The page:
Forum for Science, Industry and Business

Sponsored by:     3M 
Search our Site:

 

A glimpse into the nanoworld of lymphocyte cell membranes

16.09.2015

University of Freiburg researchers have applied super-resolution methods to study the organization of receptors on B lymphocytes

Antigen receptors on B lymphocytes sense foreign molecules, such as pathogens or vaccines, and activate the B cells to produce antibodies that protect humans against many diseases. Prof. Dr. Michael Reth, Scientific Director of BIOSS Centre for Biological Signalling Studies, and his group have applied three different super-resolution methods to study the distribution of the two major classes of antigen receptors on mature B lymphocytes:


Researchers previously assumed that receptors such as the antigen receptors of class Immunoglobulin M (IgM) and Immunoglobulin D (IgD) are freely diffusing and equally distributed molecules on the membrane (image above). However, the new study shows that these antigen receptors are organized in different membrane compartments, also called "protein islands", with diameters of 150-200 nanometers (image below). This finding is another indication that, at nanoscale distance, the proteins on cellular membranes are highly organized. Credit: Research Group Reth

Immunoglobulin M (IgM) and Immunoglobulin D (IgD). It had been previously assumed that all proteins on the membrane, including receptors, are freely diffusing molecules that only become organized upon binding to specific ligands. Reth’s group found out that IgM and IgD receptors are organized in protein islands.

The researchers from the University of Freiburg collaborated with Prof. Dr. Hassan Jumaa from the University of Ulm/Germany and Prof. Dr. Björn F. Lillemeier from the Salk Institute in La Jolla/USA. The imaging analysis was conducted in collaboration with Dr. Olaf Ronneberger’s group, computer scientist at the University of Freiburg.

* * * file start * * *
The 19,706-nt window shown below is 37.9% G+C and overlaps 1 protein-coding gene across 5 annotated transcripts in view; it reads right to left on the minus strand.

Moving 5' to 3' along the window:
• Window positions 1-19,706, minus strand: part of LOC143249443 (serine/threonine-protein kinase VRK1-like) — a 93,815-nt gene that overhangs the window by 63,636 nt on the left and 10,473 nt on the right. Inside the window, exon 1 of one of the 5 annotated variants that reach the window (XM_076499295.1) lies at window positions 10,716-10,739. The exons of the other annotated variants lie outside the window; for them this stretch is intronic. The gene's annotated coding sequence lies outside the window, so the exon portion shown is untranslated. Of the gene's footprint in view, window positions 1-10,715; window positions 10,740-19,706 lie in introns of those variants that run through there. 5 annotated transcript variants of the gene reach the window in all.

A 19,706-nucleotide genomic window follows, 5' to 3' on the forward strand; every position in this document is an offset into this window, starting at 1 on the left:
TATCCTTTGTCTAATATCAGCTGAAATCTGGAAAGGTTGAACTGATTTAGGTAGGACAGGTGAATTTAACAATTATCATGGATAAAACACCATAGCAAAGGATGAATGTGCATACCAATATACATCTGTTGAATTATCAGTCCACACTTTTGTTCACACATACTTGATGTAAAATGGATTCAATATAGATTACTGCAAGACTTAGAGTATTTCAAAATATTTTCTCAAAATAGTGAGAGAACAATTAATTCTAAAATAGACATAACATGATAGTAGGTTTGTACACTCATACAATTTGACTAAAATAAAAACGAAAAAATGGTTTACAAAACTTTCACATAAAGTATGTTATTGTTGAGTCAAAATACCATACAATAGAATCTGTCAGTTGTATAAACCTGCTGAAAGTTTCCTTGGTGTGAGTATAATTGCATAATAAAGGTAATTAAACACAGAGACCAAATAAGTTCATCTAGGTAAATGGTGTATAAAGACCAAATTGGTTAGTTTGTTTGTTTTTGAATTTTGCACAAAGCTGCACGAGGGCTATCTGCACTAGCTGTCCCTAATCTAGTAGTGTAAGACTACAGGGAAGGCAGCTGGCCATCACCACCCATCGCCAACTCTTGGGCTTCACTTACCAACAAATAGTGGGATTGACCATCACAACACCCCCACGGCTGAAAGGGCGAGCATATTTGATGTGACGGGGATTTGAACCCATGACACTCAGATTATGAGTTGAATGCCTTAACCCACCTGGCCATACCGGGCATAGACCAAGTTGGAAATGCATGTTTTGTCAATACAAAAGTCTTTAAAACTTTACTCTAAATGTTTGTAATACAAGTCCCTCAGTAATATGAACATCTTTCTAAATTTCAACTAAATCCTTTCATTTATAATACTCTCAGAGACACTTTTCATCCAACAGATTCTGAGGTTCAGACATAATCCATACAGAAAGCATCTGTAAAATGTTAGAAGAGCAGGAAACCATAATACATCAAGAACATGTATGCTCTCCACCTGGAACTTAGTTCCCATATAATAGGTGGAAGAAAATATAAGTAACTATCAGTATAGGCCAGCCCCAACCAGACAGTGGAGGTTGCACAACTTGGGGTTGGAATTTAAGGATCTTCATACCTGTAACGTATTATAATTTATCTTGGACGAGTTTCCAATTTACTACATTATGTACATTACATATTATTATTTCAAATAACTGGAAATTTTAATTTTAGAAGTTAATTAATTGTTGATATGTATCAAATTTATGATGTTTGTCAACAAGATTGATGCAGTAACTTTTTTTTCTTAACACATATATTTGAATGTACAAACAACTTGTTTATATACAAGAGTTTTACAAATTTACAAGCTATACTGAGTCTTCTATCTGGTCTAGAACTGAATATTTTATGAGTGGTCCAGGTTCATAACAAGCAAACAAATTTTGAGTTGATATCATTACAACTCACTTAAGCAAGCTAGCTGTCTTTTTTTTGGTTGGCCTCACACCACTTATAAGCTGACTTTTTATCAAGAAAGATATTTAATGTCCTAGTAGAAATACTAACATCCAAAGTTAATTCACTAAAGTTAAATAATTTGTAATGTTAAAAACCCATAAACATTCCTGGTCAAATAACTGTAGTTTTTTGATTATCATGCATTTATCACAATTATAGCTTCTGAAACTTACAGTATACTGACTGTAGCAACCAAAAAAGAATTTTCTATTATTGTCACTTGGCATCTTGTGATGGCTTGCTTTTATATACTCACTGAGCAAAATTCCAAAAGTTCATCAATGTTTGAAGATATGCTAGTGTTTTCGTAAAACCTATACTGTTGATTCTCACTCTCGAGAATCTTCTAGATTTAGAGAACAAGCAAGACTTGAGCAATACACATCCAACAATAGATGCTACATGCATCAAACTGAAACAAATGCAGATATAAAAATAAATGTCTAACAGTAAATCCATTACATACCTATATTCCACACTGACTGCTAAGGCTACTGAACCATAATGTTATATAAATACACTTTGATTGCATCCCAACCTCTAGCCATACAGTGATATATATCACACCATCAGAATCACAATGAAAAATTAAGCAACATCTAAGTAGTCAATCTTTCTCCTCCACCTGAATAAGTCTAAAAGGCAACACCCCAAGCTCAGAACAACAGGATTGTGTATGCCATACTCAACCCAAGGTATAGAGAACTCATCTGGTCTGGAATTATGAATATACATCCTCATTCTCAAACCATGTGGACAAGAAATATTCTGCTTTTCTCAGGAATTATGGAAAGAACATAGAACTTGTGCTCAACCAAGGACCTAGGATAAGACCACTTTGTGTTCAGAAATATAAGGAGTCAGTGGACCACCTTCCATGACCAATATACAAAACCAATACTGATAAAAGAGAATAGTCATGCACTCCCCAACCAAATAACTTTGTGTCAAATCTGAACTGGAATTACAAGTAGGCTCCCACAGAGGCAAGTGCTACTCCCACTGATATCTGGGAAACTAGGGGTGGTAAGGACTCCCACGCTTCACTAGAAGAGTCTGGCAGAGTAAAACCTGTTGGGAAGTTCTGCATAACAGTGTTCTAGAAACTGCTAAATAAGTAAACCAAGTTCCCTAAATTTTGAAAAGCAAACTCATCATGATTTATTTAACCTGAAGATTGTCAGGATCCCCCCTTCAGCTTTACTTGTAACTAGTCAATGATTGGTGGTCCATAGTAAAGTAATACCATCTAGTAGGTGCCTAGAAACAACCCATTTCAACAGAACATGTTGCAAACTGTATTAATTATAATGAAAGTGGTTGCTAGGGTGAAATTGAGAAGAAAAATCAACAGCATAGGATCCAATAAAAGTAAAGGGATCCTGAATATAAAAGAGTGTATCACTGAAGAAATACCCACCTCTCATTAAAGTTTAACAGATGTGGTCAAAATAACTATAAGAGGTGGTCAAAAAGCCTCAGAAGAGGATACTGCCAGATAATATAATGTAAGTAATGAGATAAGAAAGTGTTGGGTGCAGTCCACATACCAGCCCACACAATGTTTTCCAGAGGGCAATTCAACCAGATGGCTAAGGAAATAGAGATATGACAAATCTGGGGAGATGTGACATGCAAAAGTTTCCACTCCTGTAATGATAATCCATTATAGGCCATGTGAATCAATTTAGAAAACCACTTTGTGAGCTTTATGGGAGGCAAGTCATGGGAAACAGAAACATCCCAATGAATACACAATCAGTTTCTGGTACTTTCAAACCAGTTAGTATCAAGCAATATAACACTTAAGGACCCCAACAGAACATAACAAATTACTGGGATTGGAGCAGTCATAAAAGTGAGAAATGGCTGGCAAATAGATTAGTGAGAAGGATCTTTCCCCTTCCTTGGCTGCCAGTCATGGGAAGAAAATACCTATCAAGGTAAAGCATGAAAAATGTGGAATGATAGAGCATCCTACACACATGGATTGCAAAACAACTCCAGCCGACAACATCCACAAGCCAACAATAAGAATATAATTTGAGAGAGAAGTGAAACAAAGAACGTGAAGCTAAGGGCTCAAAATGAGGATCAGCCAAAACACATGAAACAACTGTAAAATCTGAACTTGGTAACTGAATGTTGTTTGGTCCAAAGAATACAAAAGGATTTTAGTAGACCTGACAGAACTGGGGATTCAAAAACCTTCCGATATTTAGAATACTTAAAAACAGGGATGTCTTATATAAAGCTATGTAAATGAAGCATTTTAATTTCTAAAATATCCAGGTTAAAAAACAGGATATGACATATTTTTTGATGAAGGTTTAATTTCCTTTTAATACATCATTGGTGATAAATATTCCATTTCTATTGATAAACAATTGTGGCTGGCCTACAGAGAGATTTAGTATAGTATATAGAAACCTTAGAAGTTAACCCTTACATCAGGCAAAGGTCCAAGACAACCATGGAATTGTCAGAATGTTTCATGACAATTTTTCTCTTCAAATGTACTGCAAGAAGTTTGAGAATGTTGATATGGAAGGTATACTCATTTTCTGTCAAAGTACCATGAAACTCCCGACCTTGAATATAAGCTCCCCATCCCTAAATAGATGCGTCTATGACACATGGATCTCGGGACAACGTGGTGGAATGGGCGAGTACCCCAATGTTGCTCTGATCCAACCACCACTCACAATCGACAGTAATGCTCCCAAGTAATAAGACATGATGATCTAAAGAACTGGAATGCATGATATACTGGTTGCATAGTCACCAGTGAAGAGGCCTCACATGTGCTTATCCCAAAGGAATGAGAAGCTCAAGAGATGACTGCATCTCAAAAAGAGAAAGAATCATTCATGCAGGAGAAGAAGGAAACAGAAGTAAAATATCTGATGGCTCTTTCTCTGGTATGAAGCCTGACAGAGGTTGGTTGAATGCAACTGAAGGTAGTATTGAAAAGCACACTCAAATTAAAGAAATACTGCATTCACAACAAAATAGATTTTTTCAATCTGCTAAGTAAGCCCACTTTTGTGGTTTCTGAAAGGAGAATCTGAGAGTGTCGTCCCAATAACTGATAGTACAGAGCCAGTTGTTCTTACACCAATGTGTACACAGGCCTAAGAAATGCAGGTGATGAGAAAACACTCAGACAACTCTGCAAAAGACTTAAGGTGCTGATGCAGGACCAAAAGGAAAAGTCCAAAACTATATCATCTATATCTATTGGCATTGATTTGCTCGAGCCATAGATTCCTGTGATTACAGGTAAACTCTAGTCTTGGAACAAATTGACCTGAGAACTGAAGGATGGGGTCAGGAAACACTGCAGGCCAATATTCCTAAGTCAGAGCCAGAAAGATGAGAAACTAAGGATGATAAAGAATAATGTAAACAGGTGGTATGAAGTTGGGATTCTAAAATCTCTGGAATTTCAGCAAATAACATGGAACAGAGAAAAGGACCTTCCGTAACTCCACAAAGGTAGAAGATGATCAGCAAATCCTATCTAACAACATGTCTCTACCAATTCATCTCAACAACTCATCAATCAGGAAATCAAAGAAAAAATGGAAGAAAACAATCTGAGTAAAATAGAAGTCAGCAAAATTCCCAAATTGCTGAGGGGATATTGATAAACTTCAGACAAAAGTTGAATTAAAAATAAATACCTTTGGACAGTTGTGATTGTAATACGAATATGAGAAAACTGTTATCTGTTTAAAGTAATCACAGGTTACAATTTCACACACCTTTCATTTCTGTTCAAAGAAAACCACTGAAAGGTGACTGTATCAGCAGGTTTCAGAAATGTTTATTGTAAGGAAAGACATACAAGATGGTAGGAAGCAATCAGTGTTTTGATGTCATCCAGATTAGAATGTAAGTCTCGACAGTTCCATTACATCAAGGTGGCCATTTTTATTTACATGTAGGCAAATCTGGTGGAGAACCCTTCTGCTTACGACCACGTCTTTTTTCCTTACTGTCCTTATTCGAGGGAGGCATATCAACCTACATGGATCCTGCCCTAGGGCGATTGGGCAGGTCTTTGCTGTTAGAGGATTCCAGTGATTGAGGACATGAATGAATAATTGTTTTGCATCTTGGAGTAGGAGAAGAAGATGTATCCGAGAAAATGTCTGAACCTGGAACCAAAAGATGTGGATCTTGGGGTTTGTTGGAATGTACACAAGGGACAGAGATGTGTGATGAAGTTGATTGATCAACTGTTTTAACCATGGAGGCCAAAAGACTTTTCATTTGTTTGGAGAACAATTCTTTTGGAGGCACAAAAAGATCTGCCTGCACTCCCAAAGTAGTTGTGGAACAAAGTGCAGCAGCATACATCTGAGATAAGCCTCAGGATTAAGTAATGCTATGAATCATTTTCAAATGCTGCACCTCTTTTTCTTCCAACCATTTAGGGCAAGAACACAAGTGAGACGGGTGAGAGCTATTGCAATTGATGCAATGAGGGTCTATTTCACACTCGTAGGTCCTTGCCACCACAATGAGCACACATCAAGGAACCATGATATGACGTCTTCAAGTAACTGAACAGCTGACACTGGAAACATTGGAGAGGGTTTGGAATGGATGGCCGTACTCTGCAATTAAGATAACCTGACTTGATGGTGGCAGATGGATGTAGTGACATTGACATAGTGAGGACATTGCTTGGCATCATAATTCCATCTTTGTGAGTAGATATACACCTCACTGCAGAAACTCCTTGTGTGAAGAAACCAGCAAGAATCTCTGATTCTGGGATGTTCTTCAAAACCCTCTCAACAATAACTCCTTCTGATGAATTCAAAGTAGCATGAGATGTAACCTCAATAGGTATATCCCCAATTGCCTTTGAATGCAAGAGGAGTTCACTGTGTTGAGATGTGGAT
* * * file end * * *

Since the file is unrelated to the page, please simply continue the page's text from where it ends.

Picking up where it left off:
The team has published their research findings in the journal Science Signaling. The researchers hope that these new insights into the nanoscale organization of antigen receptors will support the design of more efficient vaccines or better treatments for B cell tumors where membrane organization is often altered.

Using two-color direct stochastical optical reconstruction microscopy (dSTORM), the researchers found that IgM and IgD reside on the plasma membrane of resting B cells in separated protein islands of approximately 150 and 240 nanometers (nm), respectively.

This class-specific compartmentalization of the antigen receptors is also detected by transmission electron microscopy (TEM) and Fab-based proximity-ligation assay (Fab-PLA) studies. Upon B cell activation, the IgM and IgD protein islands became smaller and the two classes of receptors are now found in close proximity to each other.

These studies provide direct evidence for the nanoscale compartmentalization of the lymphocyte membrane. Furthermore, they suggest that upon B cell activation, the different IgM and IgD protein islands form nano-synapses which allow the exchange of lipids and proteins. This could explain how the IgM class antigen receptors find contact to Raft-associated lipids and proteins. The association of IgM with these lipids is a well-known hallmark of B cell activation.

Michael Reth is professor of molecular immunology at the Institute of Biology III at the University of Freiburg and speaker of the Cluster of Excellence BIOSS Centre for Biological Signalling Studies. Palash Maity, lead author of the study, is a postdoc at BIOSS and at the Max Planck Institute of Immunobiology and Epigenetics in Freiburg.

Olaf Ronneberger is working at the Institute of Computer Science. Ronneberger and Hassan Jumaa are both members of BIOSS Centre for Biological Signalling Studies. This study is part of the BIOSS nanoscale explorer program (BiNEP), which is a focus topic in the BIOSS-2 research program. In this program, BIOSS is developing methods to better understand the nanoworld of signaling processes, beyond the 250 nm diffraction limit of visible light.